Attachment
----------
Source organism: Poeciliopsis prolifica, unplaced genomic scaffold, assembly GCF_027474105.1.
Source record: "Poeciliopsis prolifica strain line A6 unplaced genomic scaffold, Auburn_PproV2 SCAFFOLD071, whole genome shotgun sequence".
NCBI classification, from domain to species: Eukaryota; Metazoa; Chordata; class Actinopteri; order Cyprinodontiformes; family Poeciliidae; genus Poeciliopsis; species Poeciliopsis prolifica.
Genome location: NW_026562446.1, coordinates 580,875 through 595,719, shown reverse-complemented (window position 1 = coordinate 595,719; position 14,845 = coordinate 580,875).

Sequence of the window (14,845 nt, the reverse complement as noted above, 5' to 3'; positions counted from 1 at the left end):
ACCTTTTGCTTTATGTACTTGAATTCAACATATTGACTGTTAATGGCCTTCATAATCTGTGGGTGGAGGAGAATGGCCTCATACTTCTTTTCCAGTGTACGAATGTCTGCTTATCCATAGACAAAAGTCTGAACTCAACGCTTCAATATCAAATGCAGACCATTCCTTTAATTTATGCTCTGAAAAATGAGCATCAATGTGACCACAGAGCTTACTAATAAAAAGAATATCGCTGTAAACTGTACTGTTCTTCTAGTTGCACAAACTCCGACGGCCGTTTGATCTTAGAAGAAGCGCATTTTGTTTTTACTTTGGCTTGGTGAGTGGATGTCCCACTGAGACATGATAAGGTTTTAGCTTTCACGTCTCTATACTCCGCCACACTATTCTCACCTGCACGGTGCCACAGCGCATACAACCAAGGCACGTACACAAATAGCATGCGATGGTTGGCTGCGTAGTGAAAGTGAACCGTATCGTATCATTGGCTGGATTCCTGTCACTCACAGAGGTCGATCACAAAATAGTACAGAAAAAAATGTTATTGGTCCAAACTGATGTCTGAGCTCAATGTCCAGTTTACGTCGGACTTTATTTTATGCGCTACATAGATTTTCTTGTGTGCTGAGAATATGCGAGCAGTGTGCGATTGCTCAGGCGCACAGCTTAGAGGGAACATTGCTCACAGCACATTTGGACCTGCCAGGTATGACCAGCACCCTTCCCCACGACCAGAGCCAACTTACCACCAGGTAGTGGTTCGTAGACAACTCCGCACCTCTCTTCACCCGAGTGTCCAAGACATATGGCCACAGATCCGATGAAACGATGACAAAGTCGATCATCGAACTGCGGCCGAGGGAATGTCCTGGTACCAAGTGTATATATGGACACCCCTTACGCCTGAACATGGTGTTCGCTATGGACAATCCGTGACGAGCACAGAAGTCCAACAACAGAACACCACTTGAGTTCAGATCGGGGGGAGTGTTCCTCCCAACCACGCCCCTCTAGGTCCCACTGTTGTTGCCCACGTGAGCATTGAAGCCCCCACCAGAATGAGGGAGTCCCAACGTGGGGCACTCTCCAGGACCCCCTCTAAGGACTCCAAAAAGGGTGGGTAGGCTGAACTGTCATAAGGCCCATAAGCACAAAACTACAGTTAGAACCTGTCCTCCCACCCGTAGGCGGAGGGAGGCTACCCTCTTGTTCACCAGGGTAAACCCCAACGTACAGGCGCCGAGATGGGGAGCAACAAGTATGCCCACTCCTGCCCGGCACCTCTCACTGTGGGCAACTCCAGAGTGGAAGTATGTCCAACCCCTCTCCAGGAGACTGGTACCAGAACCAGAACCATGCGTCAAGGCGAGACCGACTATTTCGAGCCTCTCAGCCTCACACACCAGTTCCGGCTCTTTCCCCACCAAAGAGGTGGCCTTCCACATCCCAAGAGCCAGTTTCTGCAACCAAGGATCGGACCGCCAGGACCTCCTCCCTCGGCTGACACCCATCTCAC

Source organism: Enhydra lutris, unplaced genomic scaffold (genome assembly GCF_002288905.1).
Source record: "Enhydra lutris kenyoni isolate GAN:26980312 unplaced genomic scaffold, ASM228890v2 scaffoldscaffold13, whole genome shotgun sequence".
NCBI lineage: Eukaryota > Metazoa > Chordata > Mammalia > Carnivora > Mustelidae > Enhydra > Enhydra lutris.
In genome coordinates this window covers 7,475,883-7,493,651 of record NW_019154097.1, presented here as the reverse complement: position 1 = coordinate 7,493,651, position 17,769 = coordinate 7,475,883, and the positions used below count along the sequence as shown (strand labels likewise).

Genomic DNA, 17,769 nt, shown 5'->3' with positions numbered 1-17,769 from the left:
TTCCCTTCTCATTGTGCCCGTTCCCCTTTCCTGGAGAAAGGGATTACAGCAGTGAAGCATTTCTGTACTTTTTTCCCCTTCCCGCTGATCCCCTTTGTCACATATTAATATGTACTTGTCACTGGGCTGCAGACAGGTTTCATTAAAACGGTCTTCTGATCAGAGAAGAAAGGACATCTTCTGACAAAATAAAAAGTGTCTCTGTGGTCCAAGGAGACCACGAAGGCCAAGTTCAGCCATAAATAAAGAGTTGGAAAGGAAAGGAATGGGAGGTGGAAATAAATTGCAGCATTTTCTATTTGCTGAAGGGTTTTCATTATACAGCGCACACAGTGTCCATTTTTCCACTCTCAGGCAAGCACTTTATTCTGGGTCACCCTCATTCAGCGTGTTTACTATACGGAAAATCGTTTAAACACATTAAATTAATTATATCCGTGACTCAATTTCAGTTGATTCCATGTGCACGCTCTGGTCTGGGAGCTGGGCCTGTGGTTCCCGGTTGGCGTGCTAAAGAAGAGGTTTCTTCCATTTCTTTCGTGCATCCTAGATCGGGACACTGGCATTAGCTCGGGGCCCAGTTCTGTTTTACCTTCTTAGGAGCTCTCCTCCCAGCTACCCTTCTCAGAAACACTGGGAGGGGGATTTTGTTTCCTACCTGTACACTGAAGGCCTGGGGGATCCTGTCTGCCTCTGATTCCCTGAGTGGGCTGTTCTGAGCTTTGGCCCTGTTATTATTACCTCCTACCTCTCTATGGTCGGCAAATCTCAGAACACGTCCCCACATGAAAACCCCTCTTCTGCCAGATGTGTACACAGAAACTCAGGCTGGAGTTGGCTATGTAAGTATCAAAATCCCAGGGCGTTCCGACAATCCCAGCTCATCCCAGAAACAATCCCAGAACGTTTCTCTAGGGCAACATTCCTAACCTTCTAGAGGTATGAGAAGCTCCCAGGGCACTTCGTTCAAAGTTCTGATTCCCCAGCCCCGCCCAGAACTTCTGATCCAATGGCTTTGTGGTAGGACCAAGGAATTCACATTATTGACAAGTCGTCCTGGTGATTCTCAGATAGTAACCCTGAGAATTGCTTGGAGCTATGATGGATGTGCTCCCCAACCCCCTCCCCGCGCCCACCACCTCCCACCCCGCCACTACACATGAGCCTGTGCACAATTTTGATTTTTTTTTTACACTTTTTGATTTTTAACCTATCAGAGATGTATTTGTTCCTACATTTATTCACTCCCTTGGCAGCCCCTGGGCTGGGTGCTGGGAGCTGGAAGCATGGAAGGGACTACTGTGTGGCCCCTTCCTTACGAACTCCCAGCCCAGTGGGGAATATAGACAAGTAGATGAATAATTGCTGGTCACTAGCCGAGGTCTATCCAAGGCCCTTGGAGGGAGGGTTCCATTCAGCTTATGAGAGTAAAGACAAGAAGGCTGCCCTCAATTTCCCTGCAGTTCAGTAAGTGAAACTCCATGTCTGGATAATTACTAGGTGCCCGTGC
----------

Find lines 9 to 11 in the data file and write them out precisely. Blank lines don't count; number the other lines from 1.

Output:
NCBI lineage: Eukaryota > Metazoa > Chordata > Mammalia > Carnivora > Mustelidae > Enhydra > Enhydra lutris.
In genome coordinates this window covers 7,475,883-7,493,651 of record NW_019154097.1, presented here as the reverse complement: position 1 = coordinate 7,493,651, position 17,769 = coordinate 7,475,883, and the positions used below count along the sequence as shown (strand labels likewise).

Genomic DNA, 17,769 nt, shown 5'->3' with positions numbered 1-17,769 from the left: